Words Are Hard

Writer, Messenger, and Professional Weirdo

Tag Archives: Death Care

Erm, excuse me…

Usually when our customers forward their lines it’s because they leave the office and go home for the night.  But one or two of our customers actually do things the old fashioned way and by old fashioned I mean they really do still live in the funeral home.  So when they forward their lines at night it’s because they want to sleep.  But there are a couple who, when the phone rings, will hear it, let it ring to us and then call us five minutes later to find out what the call was.

No seriously.

You can set your watch by it.  I usually take my time, even waiting up to a minute after finishing the call, to let the director on those specific accounts call us.  Most of the time they do.  At three in the morning we really only take one type of call and while it saves them from paying for us to call them about it, all I can picture every single time they call in, is this:

I still don't have my paycheck and they took my death call.

I still haven’t gotten my paycheck and they took my death call.

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“Oh, how awful!”

This pretty much sums up 2013 for me.

But the Halloweenies got into the spirit of things.

I sincerely hope that, however you celebrate it, the holiday season was a good one for you.  It was a good one for me!  Mostly.  I worked all of it.  But then I’m easy to please and the post-holiday breakdown didn’t happen until the morning of the 26th when EVERYBODY DECIDED THAT SIX AM WAS THE PERFECT TIME TO ASSUME OFFICES ARE OPEN.

People.  If the sun hasn’t come up yet and nobody is dead: go back to sleep.

Sometime in the last couple months (probably November) I took a call and ever since taking that call it’s been preying on my mind, like a brain worm.  Since I’ve been scatterbrained and other things have been popping up hither and yon, I haven’t gotten a chance to write about it, but here – let me paraphrase it for you:

Me: Good Morning. This is [FUNERAL CHAPEL HOME PLACE], my name is [REDACTED because Olivia is a pen name yo] how can I help you?

Caller: Hello?  Can I speak to [DIRECTOR]?

((It’s about 2am, so you know.  Eyebrows.))

Me: I’m sorry, s/he is not in at the moment, may I take a message or did you need to speak to someone right away?  I have [REDACTED – who was not the director she asked for] on call for emergencies.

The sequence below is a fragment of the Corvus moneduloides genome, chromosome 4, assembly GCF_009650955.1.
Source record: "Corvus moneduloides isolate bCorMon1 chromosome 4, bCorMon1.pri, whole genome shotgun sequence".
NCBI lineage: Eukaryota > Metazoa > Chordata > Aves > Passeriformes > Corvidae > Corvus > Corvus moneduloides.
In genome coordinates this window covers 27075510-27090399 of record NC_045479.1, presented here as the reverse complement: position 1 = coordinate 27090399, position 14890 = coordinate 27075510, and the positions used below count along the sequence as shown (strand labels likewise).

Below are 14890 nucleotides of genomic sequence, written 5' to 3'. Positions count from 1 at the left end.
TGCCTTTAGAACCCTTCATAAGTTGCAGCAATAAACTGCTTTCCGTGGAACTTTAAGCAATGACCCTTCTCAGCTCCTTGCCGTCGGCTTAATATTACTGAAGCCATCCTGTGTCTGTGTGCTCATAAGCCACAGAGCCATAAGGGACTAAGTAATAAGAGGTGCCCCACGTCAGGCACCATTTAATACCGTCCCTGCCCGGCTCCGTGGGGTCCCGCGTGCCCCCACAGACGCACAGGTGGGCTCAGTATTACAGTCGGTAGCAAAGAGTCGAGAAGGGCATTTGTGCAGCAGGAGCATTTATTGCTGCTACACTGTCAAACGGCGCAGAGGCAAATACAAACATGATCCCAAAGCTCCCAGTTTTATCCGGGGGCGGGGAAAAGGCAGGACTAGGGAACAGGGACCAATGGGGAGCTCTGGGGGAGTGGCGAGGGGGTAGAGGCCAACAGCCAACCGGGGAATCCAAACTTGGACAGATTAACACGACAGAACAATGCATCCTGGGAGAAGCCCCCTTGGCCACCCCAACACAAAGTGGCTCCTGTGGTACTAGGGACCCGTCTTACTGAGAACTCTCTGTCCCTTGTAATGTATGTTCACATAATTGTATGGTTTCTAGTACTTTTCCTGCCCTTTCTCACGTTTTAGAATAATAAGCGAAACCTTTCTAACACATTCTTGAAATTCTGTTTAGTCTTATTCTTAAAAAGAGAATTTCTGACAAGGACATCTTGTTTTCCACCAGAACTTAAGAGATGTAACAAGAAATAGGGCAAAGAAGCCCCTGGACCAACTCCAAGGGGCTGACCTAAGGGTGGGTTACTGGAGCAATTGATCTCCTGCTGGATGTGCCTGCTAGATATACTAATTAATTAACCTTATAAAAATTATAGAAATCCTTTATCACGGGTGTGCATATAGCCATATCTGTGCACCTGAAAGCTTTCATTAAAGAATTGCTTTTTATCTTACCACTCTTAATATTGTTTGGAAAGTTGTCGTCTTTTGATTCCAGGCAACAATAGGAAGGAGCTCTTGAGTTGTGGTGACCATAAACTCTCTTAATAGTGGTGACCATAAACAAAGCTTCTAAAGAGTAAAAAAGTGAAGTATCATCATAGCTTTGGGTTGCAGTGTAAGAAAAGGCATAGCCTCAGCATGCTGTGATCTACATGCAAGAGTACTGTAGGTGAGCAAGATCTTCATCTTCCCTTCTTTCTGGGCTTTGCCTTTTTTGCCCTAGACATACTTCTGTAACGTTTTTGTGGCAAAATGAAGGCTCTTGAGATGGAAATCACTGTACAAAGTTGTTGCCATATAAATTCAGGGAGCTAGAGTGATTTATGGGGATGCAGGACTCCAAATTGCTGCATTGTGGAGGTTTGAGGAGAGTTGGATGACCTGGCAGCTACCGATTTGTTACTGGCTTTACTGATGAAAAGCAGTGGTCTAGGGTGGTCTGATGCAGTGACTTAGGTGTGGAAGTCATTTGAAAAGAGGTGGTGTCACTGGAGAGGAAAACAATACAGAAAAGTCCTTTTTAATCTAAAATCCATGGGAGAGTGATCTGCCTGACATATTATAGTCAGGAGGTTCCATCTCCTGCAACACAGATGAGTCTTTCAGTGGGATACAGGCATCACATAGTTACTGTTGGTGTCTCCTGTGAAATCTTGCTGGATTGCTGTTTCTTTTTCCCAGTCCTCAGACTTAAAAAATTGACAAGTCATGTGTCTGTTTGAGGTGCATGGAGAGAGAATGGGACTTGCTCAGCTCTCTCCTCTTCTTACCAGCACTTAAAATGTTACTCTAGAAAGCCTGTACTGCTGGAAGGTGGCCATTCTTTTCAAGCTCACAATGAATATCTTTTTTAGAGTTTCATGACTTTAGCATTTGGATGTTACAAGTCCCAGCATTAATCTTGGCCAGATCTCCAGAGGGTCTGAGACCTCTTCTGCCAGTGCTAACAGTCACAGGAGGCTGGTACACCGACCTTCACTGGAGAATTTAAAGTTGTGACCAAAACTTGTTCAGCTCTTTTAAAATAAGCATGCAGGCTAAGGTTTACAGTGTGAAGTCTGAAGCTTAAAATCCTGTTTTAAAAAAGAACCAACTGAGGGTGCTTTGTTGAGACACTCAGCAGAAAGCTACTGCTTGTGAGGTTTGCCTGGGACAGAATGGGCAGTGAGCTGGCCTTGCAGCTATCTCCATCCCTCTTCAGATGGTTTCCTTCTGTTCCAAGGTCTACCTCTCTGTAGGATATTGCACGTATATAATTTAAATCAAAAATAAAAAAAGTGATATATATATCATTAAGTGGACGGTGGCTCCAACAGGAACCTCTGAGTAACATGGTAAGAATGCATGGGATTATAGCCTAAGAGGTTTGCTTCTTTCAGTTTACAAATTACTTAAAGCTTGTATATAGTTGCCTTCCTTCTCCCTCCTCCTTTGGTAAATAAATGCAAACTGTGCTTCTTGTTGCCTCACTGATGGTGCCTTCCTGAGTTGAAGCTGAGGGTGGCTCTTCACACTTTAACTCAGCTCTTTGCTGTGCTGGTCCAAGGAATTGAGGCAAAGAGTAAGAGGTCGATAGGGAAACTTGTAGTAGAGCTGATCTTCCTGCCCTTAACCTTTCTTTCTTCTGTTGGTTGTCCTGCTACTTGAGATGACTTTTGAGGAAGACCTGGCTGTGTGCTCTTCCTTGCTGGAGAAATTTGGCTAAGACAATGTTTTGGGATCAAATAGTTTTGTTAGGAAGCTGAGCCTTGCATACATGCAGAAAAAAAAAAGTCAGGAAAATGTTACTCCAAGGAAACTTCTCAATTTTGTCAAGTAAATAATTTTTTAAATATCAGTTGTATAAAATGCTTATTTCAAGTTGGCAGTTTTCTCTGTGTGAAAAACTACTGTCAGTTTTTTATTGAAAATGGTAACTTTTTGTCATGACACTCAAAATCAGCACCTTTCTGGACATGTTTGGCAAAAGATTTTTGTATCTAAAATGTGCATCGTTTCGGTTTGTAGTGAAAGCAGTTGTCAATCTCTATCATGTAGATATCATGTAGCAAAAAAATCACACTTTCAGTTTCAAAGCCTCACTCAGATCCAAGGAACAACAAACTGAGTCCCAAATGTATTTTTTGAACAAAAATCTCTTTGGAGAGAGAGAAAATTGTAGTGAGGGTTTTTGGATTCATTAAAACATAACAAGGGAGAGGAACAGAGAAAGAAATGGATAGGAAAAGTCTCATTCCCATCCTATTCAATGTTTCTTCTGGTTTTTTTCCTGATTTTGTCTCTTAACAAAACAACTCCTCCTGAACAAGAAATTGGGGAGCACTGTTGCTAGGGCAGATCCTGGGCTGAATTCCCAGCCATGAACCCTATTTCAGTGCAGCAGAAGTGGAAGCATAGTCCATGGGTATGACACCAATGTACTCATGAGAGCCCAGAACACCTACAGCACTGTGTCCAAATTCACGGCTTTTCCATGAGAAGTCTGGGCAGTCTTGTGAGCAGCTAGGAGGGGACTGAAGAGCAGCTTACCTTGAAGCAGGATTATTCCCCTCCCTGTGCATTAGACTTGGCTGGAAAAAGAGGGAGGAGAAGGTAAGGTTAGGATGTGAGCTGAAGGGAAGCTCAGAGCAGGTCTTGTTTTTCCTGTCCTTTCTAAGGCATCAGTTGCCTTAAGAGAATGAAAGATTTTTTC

Caller:  Oh.  Oh dear.  No, s/he just told me to call when my family member, [REDACTED], passed away.  I just wanted to give a head’s up.

((I actually do not roll my eyes at this point, because grieving family members get breaks.  They just do.  I hate it when they call in death calls because they never have any of the info and I feel awful asking them dozens of personal questions, but they’re upset and doing what they were told, so it’s a get out of jail free card.))

Me: Oh!  Alright, well, I can certainly reach someone for you–

Caller:  Oh no, please don’t bother them.  We’re not ready or anything, this is just a head’s up for …well, for whoever.

Me: ((Patience padawan…)) Alright, well, what usually happens is when the facility is ready they go ahead and give us a call.  We have a removal person that we can contact at that point who will come out and pick them up.  If you like, I can take what information you have and get a hold of them for you?

Caller: Is that the director?

Me: No, in this case it’s a separate in-house removal person that we contact for death calls. I can certainly reach a director if you need to speak to them though.  May I have your name please?

Caller: I don’t want to give that out just yet.  The facility can call when they’re ready?  We’re just getting ready to go up there now, so they should be ready when we get there.  So …this is just a head’s up, I guess.  No need to bother anyone.

((At this point, in case it’s not obvious, we’re speaking at cross purposes.  I really can’t help her, and it’s sort of drilled into us that we’re to take messages all the time, hence all the “no seriously do you want me to reach someone?” questions.  See, head’s up calls are messages, that will be cleared, provided I have the info.))

Me: If I take a message now I will have to page someone, so if you want to hold off and just want to have the facility call–

Caller: Wait, so you’re just an answering machine?

((Congrats random answering service drone, you’ve been upgraded to a T-1000 answering MACHINE!))